On 27 January 1836 Leopold von Sacher-Masoch was born.
Sacher-Masoch (1836-1895) was born in Lemberg (now Lviv, Ukraine). He studied at Graz University and lectured for a time before devoting himself to writing. He wrote folk-tales and historical works, but is most famous today for his novel Venus im Pelz (Venus in Furs) published in 1870.
Venus in Furs was part of a planned epic series of novels called Legacy of Cain that Sacher-Masoch never completed. In the novel, the character Severin is so in love with Wanda von Dunajew that he asks to become her slave. At first Wanda resists the idea of becoming his “lioness” but later enjoys her domineering role and comes to despise Severin for his submissiveness. Severin takes the part of ‘Gregor,’ her servant, wearing livery and riding third class in the train. In the end, Wanda finds a man she wants to be dominated by and the relationship with Severin, humiliated and punished by Wanda’s new lover, loses the desire to be dominated.
His novels seem to have been a reflection of Sacher-Masoch’s own sexual life and the pleasure he derived from being dominated by women wearing furs. His first wife, Aurora von Rümelin, published her memoirs, Meine Lebensbeichte, in 1906 under the name Wanda von Dunajew, and revealed the close relation between Sacher-Masoch’s life and fiction.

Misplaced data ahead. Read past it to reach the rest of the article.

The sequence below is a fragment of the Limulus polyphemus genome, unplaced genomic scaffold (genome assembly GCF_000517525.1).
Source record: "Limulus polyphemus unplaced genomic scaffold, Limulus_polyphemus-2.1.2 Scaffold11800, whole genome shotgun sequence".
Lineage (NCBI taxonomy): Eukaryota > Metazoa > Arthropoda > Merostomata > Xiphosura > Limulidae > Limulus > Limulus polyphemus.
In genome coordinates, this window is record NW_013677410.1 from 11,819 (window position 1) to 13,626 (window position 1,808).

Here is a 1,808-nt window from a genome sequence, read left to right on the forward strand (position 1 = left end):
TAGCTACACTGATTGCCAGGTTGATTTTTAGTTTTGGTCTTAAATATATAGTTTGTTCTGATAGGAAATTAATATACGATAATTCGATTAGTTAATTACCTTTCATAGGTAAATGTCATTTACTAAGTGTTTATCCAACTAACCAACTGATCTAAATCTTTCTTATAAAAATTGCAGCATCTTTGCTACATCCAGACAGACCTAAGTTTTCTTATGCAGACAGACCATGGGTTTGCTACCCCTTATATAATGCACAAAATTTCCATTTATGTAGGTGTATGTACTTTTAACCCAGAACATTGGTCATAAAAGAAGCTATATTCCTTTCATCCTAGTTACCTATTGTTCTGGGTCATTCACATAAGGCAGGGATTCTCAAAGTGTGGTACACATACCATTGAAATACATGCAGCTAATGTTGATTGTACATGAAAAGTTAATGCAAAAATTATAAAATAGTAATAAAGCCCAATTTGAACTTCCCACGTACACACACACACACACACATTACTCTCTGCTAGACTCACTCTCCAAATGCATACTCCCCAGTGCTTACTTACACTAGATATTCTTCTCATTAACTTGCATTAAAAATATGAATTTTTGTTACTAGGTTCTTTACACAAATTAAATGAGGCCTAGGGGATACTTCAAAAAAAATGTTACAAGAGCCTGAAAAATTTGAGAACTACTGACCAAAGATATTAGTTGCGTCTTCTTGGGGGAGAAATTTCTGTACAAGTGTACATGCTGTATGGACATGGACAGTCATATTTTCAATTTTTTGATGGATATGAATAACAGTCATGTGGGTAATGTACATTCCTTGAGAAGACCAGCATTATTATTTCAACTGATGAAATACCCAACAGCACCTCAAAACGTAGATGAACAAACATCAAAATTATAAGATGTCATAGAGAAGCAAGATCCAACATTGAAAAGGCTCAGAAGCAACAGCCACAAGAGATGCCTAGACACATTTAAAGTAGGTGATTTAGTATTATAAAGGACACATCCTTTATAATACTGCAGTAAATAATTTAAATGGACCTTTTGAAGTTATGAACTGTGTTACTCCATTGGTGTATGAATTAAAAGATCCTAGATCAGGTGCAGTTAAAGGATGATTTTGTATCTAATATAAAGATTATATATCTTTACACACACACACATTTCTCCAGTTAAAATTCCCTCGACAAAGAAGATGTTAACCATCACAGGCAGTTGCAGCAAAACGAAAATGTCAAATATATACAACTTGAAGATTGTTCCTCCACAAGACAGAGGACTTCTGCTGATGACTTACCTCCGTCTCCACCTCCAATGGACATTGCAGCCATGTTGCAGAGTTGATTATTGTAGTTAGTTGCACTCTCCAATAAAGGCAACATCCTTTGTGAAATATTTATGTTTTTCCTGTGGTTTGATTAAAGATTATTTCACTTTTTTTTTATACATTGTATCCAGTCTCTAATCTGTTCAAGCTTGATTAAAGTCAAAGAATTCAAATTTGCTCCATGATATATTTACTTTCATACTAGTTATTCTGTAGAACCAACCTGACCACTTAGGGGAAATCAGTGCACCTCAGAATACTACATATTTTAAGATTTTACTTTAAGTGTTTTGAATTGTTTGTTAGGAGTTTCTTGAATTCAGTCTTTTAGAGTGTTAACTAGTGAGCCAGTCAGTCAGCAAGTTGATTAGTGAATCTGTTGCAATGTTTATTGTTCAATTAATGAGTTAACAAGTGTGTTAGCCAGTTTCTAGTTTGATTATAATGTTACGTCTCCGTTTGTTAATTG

This condition of willing sexual submission to domination and humiliation was called masochism by sexologist Richard von Krafft-Ebing in his Psychopathia Sexualis (1886), and was named after Sacher-Masoch whose novels were exemplars of the condition.
Joyce had several volumes of works by Sacher-Masoch in his Trieste library, and there are many allusions to Sacher-Masoch’s works in Joyce’s writing. In notes he wrote for his play Exiles, he describes the play as a “rough and tumble” between the Marquis de Sade and Sacher-Masoch and adds that “Richard’s masochism needs no example.”
According to William York Tindall, “The likelihood that Bloom owes his first name to the author of Venus in Furs is improved by Joyce’s conviction that Jesus was a masochist, inviting and welcoming pain.”
The influence of Sacher-Masoch is clearest in the ‘Circe’ episode of Ulysses: much of the carry-on between Bella/Bello and Bloom in this episode is based on the actions of Wanda and Severin/‘Gregor’ in Venus in Furs. Throughout Ulysses, the triangular relations between Bloom, Molly and Boylan also reflect the action of Venus in Furs. Even Bella’s fan can see that “The missus is master.”
Cotter, David: James Joyce & the Perverse Ideal, London: Routledge, 2003.
Joyce, James: Poems and Exiles, London: Penguin Books, 1992.
Restuccia, Frances: Joyce and the Law of the Father, New Haven: Yale University Press, 1989.
Siegel, Carol: ‘“Venus Metempsychosis” and Venus in Furs – Masochism and Fertility in Ulysses,’ in Twentieth Century Literature, vol. 33, no. 2, Summer 1982, pp. 179-95.
Tindall, William York: A Reader’s Guide to James Joyce, London: Thames & Hudson, 1959.